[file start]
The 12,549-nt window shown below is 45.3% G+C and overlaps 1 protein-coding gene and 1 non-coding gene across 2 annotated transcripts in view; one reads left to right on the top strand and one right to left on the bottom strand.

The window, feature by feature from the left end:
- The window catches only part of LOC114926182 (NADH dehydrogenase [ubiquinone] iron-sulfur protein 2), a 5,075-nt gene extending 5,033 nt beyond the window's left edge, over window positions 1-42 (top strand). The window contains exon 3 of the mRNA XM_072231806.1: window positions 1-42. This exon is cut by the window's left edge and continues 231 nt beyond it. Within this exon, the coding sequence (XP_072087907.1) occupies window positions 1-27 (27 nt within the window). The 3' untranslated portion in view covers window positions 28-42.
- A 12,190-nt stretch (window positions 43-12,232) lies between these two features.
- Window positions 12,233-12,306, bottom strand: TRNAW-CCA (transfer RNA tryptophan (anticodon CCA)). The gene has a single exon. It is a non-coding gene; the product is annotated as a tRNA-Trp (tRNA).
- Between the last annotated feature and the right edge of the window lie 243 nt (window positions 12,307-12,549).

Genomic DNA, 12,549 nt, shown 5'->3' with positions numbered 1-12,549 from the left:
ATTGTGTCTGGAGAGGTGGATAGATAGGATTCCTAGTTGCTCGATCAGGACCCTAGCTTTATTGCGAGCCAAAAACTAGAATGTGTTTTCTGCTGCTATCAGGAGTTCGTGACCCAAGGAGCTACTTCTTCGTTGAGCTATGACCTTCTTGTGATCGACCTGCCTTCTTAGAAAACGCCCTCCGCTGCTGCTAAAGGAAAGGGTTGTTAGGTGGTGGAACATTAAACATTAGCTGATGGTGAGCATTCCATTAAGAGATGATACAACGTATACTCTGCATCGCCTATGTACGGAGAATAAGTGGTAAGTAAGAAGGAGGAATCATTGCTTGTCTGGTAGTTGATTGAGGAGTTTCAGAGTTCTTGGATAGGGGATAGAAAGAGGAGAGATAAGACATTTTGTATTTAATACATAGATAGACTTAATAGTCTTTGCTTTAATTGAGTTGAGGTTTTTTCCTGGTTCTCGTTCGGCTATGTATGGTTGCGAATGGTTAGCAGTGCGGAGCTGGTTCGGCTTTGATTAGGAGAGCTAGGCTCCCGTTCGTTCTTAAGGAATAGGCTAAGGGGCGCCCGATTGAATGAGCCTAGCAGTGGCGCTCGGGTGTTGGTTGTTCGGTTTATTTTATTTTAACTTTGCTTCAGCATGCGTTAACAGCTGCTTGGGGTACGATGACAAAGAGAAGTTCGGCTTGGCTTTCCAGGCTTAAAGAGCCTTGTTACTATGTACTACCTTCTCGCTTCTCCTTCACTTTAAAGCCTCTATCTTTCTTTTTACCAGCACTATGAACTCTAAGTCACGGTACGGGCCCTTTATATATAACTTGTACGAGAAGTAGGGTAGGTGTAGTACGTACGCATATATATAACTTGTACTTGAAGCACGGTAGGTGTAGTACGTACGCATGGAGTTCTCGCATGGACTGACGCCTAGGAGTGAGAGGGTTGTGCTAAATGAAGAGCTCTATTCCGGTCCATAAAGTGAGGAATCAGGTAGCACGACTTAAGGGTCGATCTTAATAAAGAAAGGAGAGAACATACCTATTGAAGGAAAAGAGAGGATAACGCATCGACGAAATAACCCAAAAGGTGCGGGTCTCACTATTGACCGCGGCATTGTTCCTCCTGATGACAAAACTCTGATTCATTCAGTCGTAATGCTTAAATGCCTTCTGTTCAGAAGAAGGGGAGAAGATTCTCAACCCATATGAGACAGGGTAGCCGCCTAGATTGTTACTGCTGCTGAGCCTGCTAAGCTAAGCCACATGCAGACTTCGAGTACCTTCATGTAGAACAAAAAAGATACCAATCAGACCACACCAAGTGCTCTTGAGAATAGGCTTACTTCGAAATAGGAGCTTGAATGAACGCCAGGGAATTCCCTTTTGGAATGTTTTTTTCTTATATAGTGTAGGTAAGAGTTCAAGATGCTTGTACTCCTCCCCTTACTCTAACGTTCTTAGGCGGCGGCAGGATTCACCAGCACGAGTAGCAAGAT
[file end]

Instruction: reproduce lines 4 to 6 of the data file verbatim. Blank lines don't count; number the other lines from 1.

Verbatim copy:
- A 12,190-nt stretch (window positions 43-12,232) lies between these two features.
- Window positions 12,233-12,306, bottom strand: TRNAW-CCA (transfer RNA tryptophan (anticodon CCA)). The gene has a single exon. It is a non-coding gene; the product is annotated as a tRNA-Trp (tRNA).
- Between the last annotated feature and the right edge of the window lie 243 nt (window positions 12,307-12,549).